The first part of this post can be viewed here
The Court then delved into the question of whether the sale of a patented product abroad would also result in the exhaustion of the rights of a patentee over that product.
In answering that question in the affirmative, the Court principally relied on its landmark judgment in the case of Kirtsaeng versus John Wiley and Sons which was covered on this blog here.
In Kirtsaeng, the Court had held that the copyright exhaustion doctrine is geographically agnostic, so it applies on all fours to international sales. Noting that the Kirtsaeng decision was not based on the text of the statutory provision containing the copyright exhaustion doctrine but the common law’s antipathy toward restraints on alienation, the Court held that there is no reason why that conclusion would not apply with equal force in the realm of patent law. This conclusion, the Court opined, is further buttressed by the fact that copyright law and patent law share a historic kinship and similarity of purpose.
Finally, the Court rejected the middle-ground suggested by the American Government as per which foreign sales would result in exhaustion unless a patentee decides to expressly reserve its rights over the product in question.
Noting that exhaustion of rights is contingent only upon the completion of a valid sale, the Court opined that the intention of the patentee to expressly reserve any rights to itself has no bearing upon this conclusion.
In light of the fact that this decision is likely to have a profound impact on the manner in which transactions involving the sale of patented inventions are structured – as evidenced by the fact that 16 amici briefs were filed in Lexmark’s favour – it definitely repays close study. I would, in particular, like to flag three important talking points that clearly emerge from this judgment.
First, while the Court’s conclusion on the domestic exhaustion question appears to rest on a firm legal foundation, one immediate practical consequence of it is that it renders nugatory all post-sale restrictions and the concomitant benefits attached with them in contracts entailing the sale of patented products. Put differently, the decision robs parties of the freedom to enter into the kind of bargain that was at issue in this case: Where x is able to purchase a product at a discounted price from y in lieu of y imposing restrictions on x’s ability to use or commercialize the product in whatever manner x deems fit.
Second, as Greggory Dolin notes in this podcast, the decision is likely to result in the escalation of prices of a large array of patented inventions, most significantly pharmaceutical drugs, in developing and underdeveloped countries. More specifically, by virtue of the fact that the Court granted its imprimatur to the importation of patented products that are lawfully purchased in foreign countries in its verdict, patentees are unlikely to engage in geographical price discrimination which operated to the benefit of consumers in developing countries thus far. In order to ensure that a third party is not able to purchase a drug that is priced at a lower rate in a developing country as compared to its price in the US market and import and sell it in the US as a substitute for the drug available in the American market, pharma companies are likely to sell their drugs at a uniform price across borders.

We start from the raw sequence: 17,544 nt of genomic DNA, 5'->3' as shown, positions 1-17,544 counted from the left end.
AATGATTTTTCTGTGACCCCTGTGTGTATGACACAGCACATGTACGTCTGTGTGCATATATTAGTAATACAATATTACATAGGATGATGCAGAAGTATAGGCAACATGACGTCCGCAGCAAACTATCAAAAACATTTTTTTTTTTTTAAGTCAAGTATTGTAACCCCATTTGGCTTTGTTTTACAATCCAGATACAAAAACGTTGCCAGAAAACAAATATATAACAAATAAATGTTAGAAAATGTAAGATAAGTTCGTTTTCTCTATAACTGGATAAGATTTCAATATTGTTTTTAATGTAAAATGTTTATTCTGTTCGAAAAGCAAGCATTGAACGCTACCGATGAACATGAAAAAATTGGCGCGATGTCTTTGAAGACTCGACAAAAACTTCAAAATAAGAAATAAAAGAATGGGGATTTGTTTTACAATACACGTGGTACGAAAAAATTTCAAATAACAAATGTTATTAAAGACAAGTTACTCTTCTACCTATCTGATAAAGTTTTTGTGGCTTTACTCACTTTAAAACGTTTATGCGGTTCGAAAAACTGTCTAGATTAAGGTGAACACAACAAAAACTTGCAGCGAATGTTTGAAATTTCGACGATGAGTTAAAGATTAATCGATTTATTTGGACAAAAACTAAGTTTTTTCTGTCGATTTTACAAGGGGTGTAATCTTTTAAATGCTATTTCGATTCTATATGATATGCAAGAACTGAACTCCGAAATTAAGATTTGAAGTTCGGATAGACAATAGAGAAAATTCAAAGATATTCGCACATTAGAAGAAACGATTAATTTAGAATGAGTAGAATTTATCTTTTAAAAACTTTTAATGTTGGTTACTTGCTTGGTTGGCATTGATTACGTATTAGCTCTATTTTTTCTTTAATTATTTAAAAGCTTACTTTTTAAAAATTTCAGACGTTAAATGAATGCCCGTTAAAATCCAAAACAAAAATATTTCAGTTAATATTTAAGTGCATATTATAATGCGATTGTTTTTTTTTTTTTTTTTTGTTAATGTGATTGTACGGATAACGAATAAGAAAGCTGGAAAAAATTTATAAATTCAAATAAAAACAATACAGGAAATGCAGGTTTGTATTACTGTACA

To be sure, scholars such as Sarah Rajec have opined that this need not necessarily be the case, in light of some sui generis safeguards that different countries have put in place to ensure affordable access to essential medicines. In any case, it can be safely stated that the decision marks the death knell for geographical price discrimination in patented products.
Finally, I think the Court wrongly treats the international exhaustion question as an open-and-shut application of its holding in Kirtsaeng. As Justice Ginsburg notes in her short but powerful dissent, while copyright law and patent law may have a historical kinship, they are not identical twins.
Given that one of the foundational principles undergirding the patent law system is that its application is confined to the territorial boundaries of a nation, it is surprising that the court does not meaningfully answer the question as to how extraterritorial conduct can result in the exhaustion of a patentee’s rights.
In sum, it would be no exaggeration to state that this decision marks a watershed moment in the development of the patent exhaustion doctrine and, given that we only have one Indian decision that tangentially deals with this subject (covered here and analyzed by Prof. Basheer in greater detail here), it is likely to significantly influence the way in which Indian courts are likely to confront such a question, given our shared common law heritage.